Samsung device looks sleeker, and boots faster (10 seconds), and needs no internal fan. Acer looks a bit clunkier, but its CPU is slightly faster (20% in some web tests), and has a huge 320G hard drive. Full reviews available on the web as well as youtube, and it is worth reading through a few to get some tips on how to use this device well.
web search YouTube search.

Computerized directions can be completely wrong

This is a cautionary tale about depending on getting directions from a web site.
This example is using Google Maps, but I suspect such problems lie with all the systems.

I know Montreal pretty well, so when this person looking lost on the street showed me the Google Map directions I was astonished to see that the directions were completely in the opposite direction to the desired destination.
It claimed to provide walking directions from Metro Station Place-d'Armes to The Quays Skating Rink, Ville-Marie, Montreal. Now The Quays are in Old Montreal - which is South of the metro.

Google Maps gets that right when you just search for quays skating rink in Montreal. But it somehow gets confused when Get Directions is clicked for that place, with a starting point of Station Place-d'Armes. Instead of telling the user to head south towards the river the directions point northwards into the city!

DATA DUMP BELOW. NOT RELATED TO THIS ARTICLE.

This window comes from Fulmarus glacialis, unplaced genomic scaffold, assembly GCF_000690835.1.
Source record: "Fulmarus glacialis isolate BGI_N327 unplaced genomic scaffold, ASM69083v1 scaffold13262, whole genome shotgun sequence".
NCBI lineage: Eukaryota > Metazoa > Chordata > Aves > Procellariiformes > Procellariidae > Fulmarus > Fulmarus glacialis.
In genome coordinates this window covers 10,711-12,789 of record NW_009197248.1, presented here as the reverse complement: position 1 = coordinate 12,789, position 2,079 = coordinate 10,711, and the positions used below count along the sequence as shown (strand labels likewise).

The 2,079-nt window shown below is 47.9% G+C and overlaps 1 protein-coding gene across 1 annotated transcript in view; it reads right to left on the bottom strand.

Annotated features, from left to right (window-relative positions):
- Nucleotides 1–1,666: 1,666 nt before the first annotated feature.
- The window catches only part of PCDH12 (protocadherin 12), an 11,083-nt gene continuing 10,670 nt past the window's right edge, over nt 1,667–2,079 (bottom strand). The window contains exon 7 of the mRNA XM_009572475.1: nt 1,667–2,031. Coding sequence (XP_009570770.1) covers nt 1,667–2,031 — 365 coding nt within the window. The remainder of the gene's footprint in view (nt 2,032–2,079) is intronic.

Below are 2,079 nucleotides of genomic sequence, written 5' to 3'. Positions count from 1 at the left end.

There is no skating rink in that part of the town at all. And the Quays are quite famous landmarks in Montreal. So this was a fail on the part of Google Maps. Not a big deal actually keeping in mind that it is easy to use Google Maps itself to get a second opinion regarding directions to verify them.

To back up, here are the directions from the Google printout I saw:

1. Head northeast on Avenue Viger O toward Rue Saint-Urbain.
This is actually confusing. The Metro is right on that street, so Ouest or Est is not very helpful. Secondly, people in Montreal are used to calling streets going northeast-southwest as just east-west.
2. Turn left on Rue Saint Urbain.
3. Turn right on Boul Rene-Levesque O S
4. Turn left on Rue Clark - 60m.